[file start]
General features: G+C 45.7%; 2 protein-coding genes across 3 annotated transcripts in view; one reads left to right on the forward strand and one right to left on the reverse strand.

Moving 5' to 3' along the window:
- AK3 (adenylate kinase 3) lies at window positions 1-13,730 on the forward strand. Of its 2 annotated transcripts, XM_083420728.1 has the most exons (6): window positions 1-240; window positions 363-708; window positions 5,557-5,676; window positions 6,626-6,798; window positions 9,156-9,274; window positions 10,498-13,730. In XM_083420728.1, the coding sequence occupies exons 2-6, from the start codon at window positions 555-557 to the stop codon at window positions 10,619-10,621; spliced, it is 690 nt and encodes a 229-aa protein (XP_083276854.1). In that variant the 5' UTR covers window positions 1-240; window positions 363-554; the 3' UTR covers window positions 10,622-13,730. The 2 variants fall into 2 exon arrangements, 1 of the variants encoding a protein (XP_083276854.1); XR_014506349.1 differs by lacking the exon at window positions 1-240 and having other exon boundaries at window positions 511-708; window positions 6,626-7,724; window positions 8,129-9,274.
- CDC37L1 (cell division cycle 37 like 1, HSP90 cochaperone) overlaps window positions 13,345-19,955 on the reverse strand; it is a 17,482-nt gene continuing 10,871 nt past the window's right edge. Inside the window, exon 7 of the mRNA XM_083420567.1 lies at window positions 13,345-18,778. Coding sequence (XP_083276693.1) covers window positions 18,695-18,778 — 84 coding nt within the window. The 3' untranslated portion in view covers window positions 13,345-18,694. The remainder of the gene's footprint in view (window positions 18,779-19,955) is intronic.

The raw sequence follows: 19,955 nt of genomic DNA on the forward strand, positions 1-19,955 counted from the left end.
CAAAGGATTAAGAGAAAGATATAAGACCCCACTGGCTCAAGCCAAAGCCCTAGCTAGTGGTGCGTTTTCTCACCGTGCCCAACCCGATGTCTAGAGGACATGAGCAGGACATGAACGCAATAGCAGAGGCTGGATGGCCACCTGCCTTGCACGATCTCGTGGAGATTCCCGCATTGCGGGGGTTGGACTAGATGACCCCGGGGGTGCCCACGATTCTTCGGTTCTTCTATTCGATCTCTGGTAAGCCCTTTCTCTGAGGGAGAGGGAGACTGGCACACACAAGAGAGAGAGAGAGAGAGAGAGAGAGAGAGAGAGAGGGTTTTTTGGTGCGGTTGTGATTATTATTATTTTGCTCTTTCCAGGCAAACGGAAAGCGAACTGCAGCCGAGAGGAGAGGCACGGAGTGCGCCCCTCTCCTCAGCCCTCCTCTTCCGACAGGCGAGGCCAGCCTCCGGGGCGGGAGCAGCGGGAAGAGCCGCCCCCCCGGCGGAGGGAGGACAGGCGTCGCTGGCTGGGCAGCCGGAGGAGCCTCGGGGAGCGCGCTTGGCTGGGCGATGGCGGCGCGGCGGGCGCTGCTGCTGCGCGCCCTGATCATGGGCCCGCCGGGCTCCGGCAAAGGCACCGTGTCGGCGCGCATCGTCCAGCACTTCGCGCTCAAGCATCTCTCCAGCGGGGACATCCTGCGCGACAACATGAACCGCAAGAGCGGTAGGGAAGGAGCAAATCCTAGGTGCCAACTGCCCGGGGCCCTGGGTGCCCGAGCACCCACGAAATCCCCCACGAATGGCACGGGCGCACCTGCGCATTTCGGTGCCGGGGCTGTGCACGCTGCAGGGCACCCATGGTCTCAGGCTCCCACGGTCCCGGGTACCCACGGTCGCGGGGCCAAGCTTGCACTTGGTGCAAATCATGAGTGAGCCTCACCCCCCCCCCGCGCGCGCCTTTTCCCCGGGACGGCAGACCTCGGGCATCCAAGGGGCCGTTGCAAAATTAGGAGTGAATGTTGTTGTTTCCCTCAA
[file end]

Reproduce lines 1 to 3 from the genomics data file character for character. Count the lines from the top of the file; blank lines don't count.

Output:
General features: G+C 45.7%; 2 protein-coding genes across 3 annotated transcripts in view; one reads left to right on the forward strand and one right to left on the reverse strand.

Moving 5' to 3' along the window:
- AK3 (adenylate kinase 3) lies at window positions 1-13,730 on the forward strand. Of its 2 annotated transcripts, XM_083420728.1 has the most exons (6): window positions 1-240; window positions 363-708; window positions 5,557-5,676; window positions 6,626-6,798; window positions 9,156-9,274; window positions 10,498-13,730. In XM_083420728.1, the coding sequence occupies exons 2-6, from the start codon at window positions 555-557 to the stop codon at window positions 10,619-10,621; spliced, it is 690 nt and encodes a 229-aa protein (XP_083276854.1). In that variant the 5' UTR covers window positions 1-240; window positions 363-554; the 3' UTR covers window positions 10,622-13,730. The 2 variants fall into 2 exon arrangements, 1 of the variants encoding a protein (XP_083276854.1); XR_014506349.1 differs by lacking the exon at window positions 1-240 and having other exon boundaries at window positions 511-708; window positions 6,626-7,724; window positions 8,129-9,274.